The pandemic and its multiple lock downs proved to be a perfect business use case for cloud computing. From video conferencing to SaaS platforms, the world managed to keep working from everywhere and anywhere that wasn't a traditional office.
Yet despite the clear benefits that cloud can bring to a business, not all IT decision makers are on board; its cost and how much it can take from the budget is still a big concern for many.
Individually, certain services may seem cheap, but adding more and more to your business can quickly rack up an expensive bill at the end of each month. In a large organisation, this can also be hard to keep track of and ultimately hurt the budget.
On a larger scale, the Bank Of England recently warned that UK institutions are too reliant on a small subset of cloud providers. What's more, Google, Microsoft and Amazon Web Services have all reported increased cloud adoptions throughout the pandemic, with record-breaking revenues driving their growth towards trillion dollar valuations.
While it's very clear that the cloud is here to stay, the main providers are only going to get bigger and IT teams are going to have to find ways to keep the costs down, while still keeping ahead of the competition.
Budget cloud services carefully
Historically, IT departments were able to scope out the setup, maintenance and upgrade costs of on-premises equipment and services, and based on that, create realistic forecasts and budgets.
However, cloud services require a new way of budgeting, particularly as the majority of services are usually offered on a subscription basis.
Licensing is often done on either a per-user basis or a usage basis, so getting the most accurate idea of the numbers of employees who will need to use the service is vital to have a clear picture of what the monthly costs will likely be.
Underestimating an organisation's demand for a service, which leads to exceeding or upgrading subscriptions, is one of the most common mistakes and can result in surpassing the original budget. But building flexibility into the monthly budget is a way of ensuring that fluctuations in users and usage won't be too disruptive.
Being vigilant about removing old or unwanted user accounts from employees who have left or no longer need the services is another quick win when it comes to finding small cost savings.
Manage cloud usage
With cloud services being used in so many ways across a business, costs can easily get out of control if employees don't fully understand the implications of their usage. If a cloud license is based on a usage model, applications left up and continually running by unaware staff can cause costs to accumulate.
One estimate states that enterprises can gain a 70% cost saving just by switching cloud services off when not in use.
Cloud storage is another area where planning and managing usage can bring significant cost savings. Inefficiently storing data can add extensive costs in the long-term, with multiple copies or unnecessary files taking up valuable space.
Having a thought-out plan when deciding which files should be stored in the cloud (often for backup purposes) and which could be stored on a local server at potentially lower cost, will help with managing costs.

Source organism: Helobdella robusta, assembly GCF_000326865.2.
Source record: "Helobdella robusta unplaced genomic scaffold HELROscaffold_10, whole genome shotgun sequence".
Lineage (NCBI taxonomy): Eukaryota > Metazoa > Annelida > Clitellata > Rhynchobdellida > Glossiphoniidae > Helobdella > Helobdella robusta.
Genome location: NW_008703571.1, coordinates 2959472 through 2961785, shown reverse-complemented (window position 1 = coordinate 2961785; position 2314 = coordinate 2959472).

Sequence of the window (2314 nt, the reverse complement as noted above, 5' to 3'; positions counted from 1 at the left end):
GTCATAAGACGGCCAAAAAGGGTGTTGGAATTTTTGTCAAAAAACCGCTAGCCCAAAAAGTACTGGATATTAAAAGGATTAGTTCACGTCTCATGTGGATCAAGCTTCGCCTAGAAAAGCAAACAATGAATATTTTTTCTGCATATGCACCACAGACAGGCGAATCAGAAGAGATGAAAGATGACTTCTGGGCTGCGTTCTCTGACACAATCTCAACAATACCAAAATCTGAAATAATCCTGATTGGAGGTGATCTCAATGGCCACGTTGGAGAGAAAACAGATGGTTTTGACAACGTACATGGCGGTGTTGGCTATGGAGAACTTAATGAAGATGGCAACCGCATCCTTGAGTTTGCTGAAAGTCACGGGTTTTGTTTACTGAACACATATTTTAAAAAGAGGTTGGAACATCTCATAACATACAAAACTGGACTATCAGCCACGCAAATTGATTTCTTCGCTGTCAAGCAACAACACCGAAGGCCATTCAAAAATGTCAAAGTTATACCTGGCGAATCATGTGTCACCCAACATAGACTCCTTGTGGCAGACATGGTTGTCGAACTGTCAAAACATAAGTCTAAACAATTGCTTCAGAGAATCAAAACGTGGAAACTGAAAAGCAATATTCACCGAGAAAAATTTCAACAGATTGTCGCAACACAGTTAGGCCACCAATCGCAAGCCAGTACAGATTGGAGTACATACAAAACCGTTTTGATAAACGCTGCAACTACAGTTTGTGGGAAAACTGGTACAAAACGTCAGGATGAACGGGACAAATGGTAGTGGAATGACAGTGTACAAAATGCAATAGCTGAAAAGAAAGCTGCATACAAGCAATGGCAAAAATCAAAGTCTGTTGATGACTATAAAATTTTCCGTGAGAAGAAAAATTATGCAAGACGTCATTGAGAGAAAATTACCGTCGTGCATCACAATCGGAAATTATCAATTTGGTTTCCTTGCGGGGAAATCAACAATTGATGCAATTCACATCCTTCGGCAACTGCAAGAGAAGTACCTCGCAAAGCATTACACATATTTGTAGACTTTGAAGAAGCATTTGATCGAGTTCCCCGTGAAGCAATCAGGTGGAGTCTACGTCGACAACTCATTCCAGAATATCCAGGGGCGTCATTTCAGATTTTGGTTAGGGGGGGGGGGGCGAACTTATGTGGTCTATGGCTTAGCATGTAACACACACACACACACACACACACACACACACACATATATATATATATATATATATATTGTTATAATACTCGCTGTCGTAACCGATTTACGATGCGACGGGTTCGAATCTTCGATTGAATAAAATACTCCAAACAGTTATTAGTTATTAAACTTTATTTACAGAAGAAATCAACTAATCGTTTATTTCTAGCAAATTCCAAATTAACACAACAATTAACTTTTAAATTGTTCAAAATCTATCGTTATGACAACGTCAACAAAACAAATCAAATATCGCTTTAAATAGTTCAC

Keep cloud services visible
Investing in tools that provide oversight of cloud usage and infrastructure may uncover significant savings elsewhere. These tools can help with choosing the best cloud options for various parts of the business, as well as identifying and removing apps that aren't being used and improving the functionality of existing apps.
Cloud storage performance analysis
Storage performance and value of the IONOS cloud Compute Engine
Having knowledge of historical cloud usage and where savings could be found will make predicting future usage more accurate, and therefore the costs involved will be easier to anticipate and more straightforward to control. Cloud management platforms can be a useful way to do this.
Visibility over licenses and users will also help with billing. Cloud services present a challenge for businesses as costs can be difficult to split between departments. Having a clear way of tracking who is using what service will make it easier to split cloud service bills in the long run, which in turn will spread the financial burden across multiple departments.
Integrate cloud services
Many larger organisations will be using a mixture of on-premises and cloud resources across a hybrid cloud infrastructure, so ensuring that services are integrated across management platforms is important for monitoring usage and consistency with other business applications.
A standalone cloud service may be the best option for your business in some cases, but these are often less cost-effective than a packaged suite of services when everything is added up.
There are many benefits to ensuring your cloud services are integrated with other systems you use, such as easy data collection and transfer, and ease of use for employees - scrambling around different platforms for files is far from time efficient!
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Esther is a freelance media analyst, podcaster, and one-third of Media Voices. She has previously worked as a content marketing lead for Dennis Publishing and the Media Briefing. She writes frequently on topics such as subscriptions and tech developments for industry sites such as Digital Content Next and What’s New in Publishing. She is co-founder of the Publisher Podcast Awards and Publisher Podcast Summit; the first conference and awards dedicated to celebrating and elevating publisher podcasts.